48 terms

Film Studies Vocabulary

Film studies vocabulary

Terms in this set (...)

Long shot
Shot taken from a distance. Shows full subject. A shot that shows the full human body, usually filling the frame, and some of its surroundings.
Establishing shot
Sets the scene or emphasizes setting
Close up
Image being shot takes up at least 80% of the screen
Medium shot
Subjects seen from waist up/knees up (knees up shot aka American Shot)
Low key lighting
Darkness and shadows. Often create suspense/ suspicion
High key lighting
Light, bright, open looking. Creates warmth and happiness
Neutral lighting
Lighting is not intentionally manipulated.
Bottom/side lighting
Direct lighting from below or side. Associated with secrecy, dangerous or evilness, moral ambiguity, slit personalities
Soft focus
Intentional edge blur. Innocence, new life
Rack focus
When the director shifts the focus from one object to another in the same scene. Changes attention. Signifies power or significance.
Deep focus
When the foreground and background are in the same focus.
Low angle
Shooting subject from below. Makes them look important and powerful.
Eye level
Natural angle.
Dutch angle
Tilted sideways on a horizontal line. Adds tension to static frame. Sinister/distorted view of character.

"Also known as Dutch Shot or oblique-angle shot. A shot in which the camera is tilted from its normal horizontal and vertical positions so that it is no longer straight, giving the viewer the impression that the world in the frame is out of balance."
Ex: http://www.youtube.com/watch?v=VTPE81N7EFs
Dolly shots
Camera moves with action on a track. Often used in "walk and talk"
Camera pivots along the horizontal axis left or right. To take in scenery.
The camera is stationary and rotates in a vertical plane (up/down rather than left/right). Results in a motion similar to someone nodding their head "yes". Often used to emphasize setting or do a slow reveal of a subject.
Lens moves, but not camera. Object appears bigger or smaller depending on focal length. Often used to create an intense mood and develop characterization.
Scene fades to black. Often implies that time has passed.
One image fades into another. Creates connection between scenes.
Cut between 2 scenes that are happening simultaneously.
Eye line match
Shot of a person looking, cut to what they're looking at.
Single shot is inserted into a sequence of shots that momentarily interrupt the action. It is usually, although not always, followed by a cut back to the first shot.

Examples: For example, if the main shot is of a man walking down an alley, a possible ___ may include a shot of a cat on a nearby dumpster or a shot of a person watching from a window overhead.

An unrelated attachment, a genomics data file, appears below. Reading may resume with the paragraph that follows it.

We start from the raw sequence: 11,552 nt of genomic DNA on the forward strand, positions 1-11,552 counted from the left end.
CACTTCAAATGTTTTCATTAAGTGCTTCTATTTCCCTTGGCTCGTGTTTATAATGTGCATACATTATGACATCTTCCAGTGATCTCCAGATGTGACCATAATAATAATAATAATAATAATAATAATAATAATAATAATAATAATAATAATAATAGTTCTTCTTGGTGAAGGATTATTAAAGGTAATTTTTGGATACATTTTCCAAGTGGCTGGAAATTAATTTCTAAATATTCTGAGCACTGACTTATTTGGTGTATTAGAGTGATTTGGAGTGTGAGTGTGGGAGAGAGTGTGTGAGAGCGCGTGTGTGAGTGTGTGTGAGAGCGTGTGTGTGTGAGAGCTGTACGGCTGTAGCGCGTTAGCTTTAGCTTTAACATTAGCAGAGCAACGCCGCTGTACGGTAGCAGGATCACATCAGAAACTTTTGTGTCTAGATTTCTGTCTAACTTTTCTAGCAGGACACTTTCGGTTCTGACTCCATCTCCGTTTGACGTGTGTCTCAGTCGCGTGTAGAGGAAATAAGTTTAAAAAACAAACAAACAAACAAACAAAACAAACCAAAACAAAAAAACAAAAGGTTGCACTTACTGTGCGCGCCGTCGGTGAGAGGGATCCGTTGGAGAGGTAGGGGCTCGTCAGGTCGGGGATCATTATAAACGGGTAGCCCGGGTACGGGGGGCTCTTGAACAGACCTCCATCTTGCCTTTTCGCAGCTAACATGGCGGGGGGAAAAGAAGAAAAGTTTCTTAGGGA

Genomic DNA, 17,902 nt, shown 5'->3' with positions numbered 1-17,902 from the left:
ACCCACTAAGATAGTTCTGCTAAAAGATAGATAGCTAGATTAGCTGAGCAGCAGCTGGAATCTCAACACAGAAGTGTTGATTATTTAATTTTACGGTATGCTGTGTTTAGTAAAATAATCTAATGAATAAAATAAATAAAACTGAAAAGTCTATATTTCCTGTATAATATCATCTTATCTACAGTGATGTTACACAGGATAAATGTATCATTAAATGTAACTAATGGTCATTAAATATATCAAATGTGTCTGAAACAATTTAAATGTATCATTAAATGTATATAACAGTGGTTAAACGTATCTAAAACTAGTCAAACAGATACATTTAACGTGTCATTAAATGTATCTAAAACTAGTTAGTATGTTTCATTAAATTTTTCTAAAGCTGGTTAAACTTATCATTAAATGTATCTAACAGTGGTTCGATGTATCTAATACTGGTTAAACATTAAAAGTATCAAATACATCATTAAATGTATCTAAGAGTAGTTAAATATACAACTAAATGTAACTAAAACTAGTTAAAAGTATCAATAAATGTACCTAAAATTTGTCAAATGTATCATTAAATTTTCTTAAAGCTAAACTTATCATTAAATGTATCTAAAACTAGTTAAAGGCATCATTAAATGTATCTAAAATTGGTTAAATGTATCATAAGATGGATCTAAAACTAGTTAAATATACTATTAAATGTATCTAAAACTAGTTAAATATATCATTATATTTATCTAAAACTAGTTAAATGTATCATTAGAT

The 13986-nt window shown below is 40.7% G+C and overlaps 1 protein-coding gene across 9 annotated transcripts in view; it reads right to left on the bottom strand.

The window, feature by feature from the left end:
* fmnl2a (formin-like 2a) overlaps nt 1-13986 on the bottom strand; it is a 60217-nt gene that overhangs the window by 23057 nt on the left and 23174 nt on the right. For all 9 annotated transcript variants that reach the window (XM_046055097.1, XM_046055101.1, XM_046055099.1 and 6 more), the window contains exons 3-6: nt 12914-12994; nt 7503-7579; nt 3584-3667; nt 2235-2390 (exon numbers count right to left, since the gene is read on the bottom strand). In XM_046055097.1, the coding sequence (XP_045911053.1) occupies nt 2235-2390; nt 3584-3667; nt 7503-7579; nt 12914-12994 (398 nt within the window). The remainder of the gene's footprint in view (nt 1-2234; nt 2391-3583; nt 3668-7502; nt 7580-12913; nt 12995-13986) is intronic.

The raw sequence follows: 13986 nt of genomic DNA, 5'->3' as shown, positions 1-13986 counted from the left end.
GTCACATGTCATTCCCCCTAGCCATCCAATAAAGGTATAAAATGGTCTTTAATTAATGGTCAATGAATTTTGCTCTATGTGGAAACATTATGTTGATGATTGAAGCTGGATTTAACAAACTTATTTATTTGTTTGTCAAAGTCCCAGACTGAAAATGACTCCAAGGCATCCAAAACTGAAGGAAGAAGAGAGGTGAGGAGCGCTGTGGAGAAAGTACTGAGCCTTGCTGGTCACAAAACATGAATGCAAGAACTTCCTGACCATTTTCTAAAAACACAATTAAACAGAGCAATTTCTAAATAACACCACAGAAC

Sound that can logically be heard by the characters. Noise in the film.
Sounds that aren't heard by characters in the film. Theme music, voiceover, etc.
Overhead shot
this depicts the action or subject from high above, sometimes looking directly down on it
The techniques which have to do with how the camera is positioned and moved, and how the film stock is manipulated
The process by which the editor combines and coordinates individual shots into a cinematic whole; the basic creative force of cinema.
Mise en scene
All of the elements placed in front of the camera to be photographed: the settings and props, lighting, costumes and makeup, and figure behavior.
objects used by the actors in the production of a film
a quick succession of images or impressions used to express an idea, often one not indicated by the individual shots themselves
Fade-in vs. Fade-out
Transitional devices in which a shot fades in
from a black field on black-and-white film or from a color field on color film, or fades out to a black field (or a color field).
High angle shot
Camera is above. Makes things look small, even weak and powerless.
Film lighting technique using a bold contrast between light and dark
Camera Angle
The position of the camera in relation to the subject it shows: above it looking down (high angle); on the same level (straight on angle); looking up (low angle
Extreme Close Up
A very tight shot focusing on one small detail
Three Point Lighting
Classic use of three lighting elements to light a subject in a scene. The three elements are: key light, fill light and back light.
Extreme Long Shot
A wide angle shot from a great distance, such as an aerial or high angle shot of a location
Two Shot
A medium or close shot wide enough for two people.
Over the Shoulder Shot
A shot that shows a character's point of view, but includes part of that character's shoulder or head
Key Light
Primary source of illumination. Creates the dominant area that first attracts the eye
Fill Light
Dimmer lights that soften the shadows and reveal details otherwise hidden in shadow
Back Light
Lift from behind the subject. Can create a romantic silhouette or halo effect.
Bird's Eye View
"God shot" shot directly overhead.
Point of View shot
A shot taken with the camera placed approximately where the character's eyes would be, showing what the character would see; usually cut in before or after a shot of the character looking.
Tracking shot
a shot produced with a camera that moves smoothly alongside, behind, or ahead of the action
Crane Shot
a shot taken from a camera mounted on a crane that can vary distance, height, and angle